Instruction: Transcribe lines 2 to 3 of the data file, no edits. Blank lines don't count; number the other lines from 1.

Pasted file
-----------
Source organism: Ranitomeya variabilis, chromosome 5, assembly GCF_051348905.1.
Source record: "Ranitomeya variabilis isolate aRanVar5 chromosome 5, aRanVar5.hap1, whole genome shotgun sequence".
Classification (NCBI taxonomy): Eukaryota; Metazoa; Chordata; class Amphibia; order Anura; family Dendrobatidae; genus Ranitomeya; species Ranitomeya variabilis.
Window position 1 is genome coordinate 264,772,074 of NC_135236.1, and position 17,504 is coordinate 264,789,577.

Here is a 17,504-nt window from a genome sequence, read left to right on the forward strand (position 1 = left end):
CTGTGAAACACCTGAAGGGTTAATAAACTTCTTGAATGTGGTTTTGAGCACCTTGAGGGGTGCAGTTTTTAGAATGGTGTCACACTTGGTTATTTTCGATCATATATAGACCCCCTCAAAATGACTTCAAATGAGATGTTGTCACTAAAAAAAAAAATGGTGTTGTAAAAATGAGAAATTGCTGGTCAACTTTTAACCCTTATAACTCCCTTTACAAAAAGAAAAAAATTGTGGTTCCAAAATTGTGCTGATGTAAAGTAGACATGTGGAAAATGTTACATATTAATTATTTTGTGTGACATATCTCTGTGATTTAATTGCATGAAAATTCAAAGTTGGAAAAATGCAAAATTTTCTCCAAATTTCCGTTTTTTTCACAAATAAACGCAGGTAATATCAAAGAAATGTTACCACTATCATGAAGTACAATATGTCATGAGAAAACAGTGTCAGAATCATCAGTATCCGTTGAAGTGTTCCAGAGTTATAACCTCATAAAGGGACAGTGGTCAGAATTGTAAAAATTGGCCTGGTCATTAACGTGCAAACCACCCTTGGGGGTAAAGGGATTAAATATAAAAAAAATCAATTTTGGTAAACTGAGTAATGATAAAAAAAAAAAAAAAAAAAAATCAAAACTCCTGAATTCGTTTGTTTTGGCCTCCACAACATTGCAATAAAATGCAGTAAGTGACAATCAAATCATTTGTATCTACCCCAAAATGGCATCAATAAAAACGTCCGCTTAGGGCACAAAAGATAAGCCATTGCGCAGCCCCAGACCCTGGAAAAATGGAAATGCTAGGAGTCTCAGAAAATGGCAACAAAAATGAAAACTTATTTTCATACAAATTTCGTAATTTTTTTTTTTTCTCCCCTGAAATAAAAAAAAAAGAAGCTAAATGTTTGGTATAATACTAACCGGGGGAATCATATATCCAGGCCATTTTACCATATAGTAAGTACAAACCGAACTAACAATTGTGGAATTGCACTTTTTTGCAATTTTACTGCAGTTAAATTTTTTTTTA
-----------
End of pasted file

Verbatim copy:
Source record: "Ranitomeya variabilis isolate aRanVar5 chromosome 5, aRanVar5.hap1, whole genome shotgun sequence".
Classification (NCBI taxonomy): Eukaryota; Metazoa; Chordata; class Amphibia; order Anura; family Dendrobatidae; genus Ranitomeya; species Ranitomeya variabilis.